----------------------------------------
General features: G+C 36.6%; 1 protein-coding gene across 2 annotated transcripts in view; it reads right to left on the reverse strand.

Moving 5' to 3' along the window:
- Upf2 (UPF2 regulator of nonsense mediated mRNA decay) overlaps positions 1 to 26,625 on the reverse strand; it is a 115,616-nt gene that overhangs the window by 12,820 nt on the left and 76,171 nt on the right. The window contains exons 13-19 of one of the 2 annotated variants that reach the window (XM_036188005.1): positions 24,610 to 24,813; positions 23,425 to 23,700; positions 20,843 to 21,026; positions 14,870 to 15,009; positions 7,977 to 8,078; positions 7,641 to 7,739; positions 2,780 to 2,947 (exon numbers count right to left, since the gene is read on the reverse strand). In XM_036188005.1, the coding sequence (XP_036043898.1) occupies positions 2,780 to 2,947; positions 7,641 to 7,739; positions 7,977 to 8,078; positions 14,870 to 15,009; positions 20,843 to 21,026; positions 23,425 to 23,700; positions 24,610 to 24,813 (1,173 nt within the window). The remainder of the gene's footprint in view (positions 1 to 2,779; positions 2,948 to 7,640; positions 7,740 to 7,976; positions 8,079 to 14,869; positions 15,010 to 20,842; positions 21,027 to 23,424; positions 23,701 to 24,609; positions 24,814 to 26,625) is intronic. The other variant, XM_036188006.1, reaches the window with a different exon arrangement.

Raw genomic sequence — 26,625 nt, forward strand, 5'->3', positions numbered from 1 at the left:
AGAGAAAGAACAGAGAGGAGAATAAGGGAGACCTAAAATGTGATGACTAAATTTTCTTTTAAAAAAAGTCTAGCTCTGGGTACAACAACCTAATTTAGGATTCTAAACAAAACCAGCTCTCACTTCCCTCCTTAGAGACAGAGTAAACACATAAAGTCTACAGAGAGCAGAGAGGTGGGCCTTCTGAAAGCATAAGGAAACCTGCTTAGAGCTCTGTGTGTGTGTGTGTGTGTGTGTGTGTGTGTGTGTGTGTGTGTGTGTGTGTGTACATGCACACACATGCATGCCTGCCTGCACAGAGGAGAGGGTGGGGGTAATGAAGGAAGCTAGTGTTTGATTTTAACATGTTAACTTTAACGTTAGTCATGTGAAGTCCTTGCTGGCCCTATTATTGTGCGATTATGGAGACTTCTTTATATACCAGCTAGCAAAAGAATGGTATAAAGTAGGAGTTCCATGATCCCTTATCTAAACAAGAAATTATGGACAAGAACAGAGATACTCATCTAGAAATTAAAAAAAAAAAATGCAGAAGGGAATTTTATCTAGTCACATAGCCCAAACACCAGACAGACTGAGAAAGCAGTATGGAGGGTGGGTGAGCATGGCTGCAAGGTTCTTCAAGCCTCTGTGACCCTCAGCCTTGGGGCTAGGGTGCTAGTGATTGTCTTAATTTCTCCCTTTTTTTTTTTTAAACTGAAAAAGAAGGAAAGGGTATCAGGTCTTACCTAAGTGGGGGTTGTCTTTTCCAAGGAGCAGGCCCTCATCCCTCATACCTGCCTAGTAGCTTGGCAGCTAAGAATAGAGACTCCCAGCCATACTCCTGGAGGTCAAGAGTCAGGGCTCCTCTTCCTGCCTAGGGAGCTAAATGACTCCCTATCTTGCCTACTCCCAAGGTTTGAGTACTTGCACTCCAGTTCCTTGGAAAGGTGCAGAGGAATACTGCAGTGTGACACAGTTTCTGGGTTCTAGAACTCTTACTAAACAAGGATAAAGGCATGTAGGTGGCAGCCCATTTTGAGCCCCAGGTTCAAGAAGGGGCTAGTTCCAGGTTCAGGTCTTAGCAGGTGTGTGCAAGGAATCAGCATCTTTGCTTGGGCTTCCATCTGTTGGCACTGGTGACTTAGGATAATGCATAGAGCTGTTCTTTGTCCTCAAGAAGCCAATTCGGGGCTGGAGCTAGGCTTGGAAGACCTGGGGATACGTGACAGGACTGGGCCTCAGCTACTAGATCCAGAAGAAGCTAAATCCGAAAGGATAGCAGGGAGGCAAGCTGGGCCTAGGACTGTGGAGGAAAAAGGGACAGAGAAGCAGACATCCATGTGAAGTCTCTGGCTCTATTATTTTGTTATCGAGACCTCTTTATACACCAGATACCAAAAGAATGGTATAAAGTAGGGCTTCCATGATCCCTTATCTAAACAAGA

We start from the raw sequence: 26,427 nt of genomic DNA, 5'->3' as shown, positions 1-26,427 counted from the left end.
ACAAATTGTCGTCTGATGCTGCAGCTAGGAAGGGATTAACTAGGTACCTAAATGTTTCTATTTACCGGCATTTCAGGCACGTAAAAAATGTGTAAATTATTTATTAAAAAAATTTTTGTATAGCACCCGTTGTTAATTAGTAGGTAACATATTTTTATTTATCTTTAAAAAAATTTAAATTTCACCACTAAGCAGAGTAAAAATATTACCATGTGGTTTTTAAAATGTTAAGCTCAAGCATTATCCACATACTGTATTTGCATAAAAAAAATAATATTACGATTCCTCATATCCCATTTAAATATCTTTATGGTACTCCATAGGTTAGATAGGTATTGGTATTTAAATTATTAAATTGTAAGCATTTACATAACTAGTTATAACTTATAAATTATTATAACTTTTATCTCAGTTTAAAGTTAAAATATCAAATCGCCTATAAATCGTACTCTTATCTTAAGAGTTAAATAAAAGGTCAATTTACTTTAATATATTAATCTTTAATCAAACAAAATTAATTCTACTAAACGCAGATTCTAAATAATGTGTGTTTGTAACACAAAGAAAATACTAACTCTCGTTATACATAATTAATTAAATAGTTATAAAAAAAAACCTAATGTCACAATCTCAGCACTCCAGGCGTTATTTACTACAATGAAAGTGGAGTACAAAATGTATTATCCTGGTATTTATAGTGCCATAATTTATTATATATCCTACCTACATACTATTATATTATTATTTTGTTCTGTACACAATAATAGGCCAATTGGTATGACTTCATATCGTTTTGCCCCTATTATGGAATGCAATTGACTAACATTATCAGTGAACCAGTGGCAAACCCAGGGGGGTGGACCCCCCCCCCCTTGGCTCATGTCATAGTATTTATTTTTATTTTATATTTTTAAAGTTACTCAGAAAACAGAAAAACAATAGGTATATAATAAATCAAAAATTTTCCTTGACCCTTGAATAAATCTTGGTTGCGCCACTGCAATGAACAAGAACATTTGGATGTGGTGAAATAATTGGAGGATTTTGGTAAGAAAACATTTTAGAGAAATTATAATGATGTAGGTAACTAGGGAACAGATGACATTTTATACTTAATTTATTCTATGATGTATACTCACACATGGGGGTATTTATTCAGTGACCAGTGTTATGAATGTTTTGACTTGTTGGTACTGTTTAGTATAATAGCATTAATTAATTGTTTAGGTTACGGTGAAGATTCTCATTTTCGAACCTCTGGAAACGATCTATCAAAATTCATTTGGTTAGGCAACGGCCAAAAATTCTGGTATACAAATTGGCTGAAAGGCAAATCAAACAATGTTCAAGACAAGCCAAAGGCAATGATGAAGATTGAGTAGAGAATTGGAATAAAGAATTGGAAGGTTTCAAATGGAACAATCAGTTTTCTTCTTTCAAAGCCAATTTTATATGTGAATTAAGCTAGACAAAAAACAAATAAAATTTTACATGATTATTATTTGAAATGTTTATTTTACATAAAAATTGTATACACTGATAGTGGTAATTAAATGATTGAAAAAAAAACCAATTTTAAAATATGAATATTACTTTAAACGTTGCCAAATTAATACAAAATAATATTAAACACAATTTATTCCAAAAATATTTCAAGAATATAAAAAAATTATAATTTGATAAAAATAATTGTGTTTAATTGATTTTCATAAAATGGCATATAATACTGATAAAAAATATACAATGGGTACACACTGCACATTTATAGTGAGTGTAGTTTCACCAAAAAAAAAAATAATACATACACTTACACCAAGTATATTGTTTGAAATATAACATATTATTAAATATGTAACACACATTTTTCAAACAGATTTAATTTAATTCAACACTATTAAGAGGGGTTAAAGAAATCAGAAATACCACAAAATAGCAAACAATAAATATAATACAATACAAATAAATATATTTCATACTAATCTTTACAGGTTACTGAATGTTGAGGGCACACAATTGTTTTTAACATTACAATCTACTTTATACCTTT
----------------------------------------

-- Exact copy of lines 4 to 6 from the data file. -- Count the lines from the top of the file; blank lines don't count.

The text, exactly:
Raw genomic sequence — 26,625 nt, forward strand, 5'->3', positions numbered from 1 at the left:
AGAGAAAGAACAGAGAGGAGAATAAGGGAGACCTAAAATGTGATGACTAAATTTTCTTTTAAAAAAAGTCTAGCTCTGGGTACAACAACCTAATTTAGGATTCTAAACAAAACCAGCTCTCACTTCCCTCCTTAGAGACAGAGTAAACACATAAAGTCTACAGAGAGCAGAGAGGTGGGCCTTCTGAAAGCATAAGGAAACCTGCTTAGAGCTCTGTGTGTGTGTGTGTGTGTGTGTGTGTGTGTGTGTGTGTGTGTGTGTGTGTGTACATGCACACACATGCATGCCTGCCTGCACAGAGGAGAGGGTGGGGGTAATGAAGGAAGCTAGTGTTTGATTTTAACATGTTAACTTTAACGTTAGTCATGTGAAGTCCTTGCTGGCCCTATTATTGTGCGATTATGGAGACTTCTTTATATACCAGCTAGCAAAAGAATGGTATAAAGTAGGAGTTCCATGATCCCTTATCTAAACAAGAAATTATGGACAAGAACAGAGATACTCATCTAGAAATTAAAAAAAAAAAATGCAGAAGGGAATTTTATCTAGTCACATAGCCCAAACACCAGACAGACTGAGAAAGCAGTATGGAGGGTGGGTGAGCATGGCTGCAAGGTTCTTCAAGCCTCTGTGACCCTCAGCCTTGGGGCTAGGGTGCTAGTGATTGTCTTAATTTCTCCCTTTTTTTTTTTTAAACTGAAAAAGAAGGAAAGGGTATCAGGTCTTACCTAAGTGGGGGTTGTCTTTTCCAAGGAGCAGGCCCTCATCCCTCATACCTGCCTAGTAGCTTGGCAGCTAAGAATAGAGACTCCCAGCCATACTCCTGGAGGTCAAGAGTCAGGGCTCCTCTTCCTGCCTAGGGAGCTAAATGACTCCCTATCTTGCCTACTCCCAAGGTTTGAGTACTTGCACTCCAGTTCCTTGGAAAGGTGCAGAGGAATACTGCAGTGTGACACAGTTTCTGGGTTCTAGAACTCTTACTAAACAAGGATAAAGGCATGTAGGTGGCAGCCCATTTTGAGCCCCAGGTTCAAGAAGGGGCTAGTTCCAGGTTCAGGTCTTAGCAGGTGTGTGCAAGGAATCAGCATCTTTGCTTGGGCTTCCATCTGTTGGCACTGGTGACTTAGGATAATGCATAGAGCTGTTCTTTGTCCTCAAGAAGCCAATTCGGGGCTGGAGCTAGGCTTGGAAGACCTGGGGATACGTGACAGGACTGGGCCTCAGCTACTAGATCCAGAAGAAGCTAAATCCGAAAGGATAGCAGGGAGGCAAGCTGGGCCTAGGACTGTGGAGGAAAAAGGGACAGAGAAGCAGACATCCATGTGAAGTCTCTGGCTCTATTATTTTGTTATCGAGACCTCTTTATACACCAGATACCAAAAGAATGGTATAAAGTAGGGCTTCCATGATCCCTTATCTAAACAAGA

We start from the raw sequence: 26,427 nt of genomic DNA, 5'->3' as shown, positions 1-26,427 counted from the left end.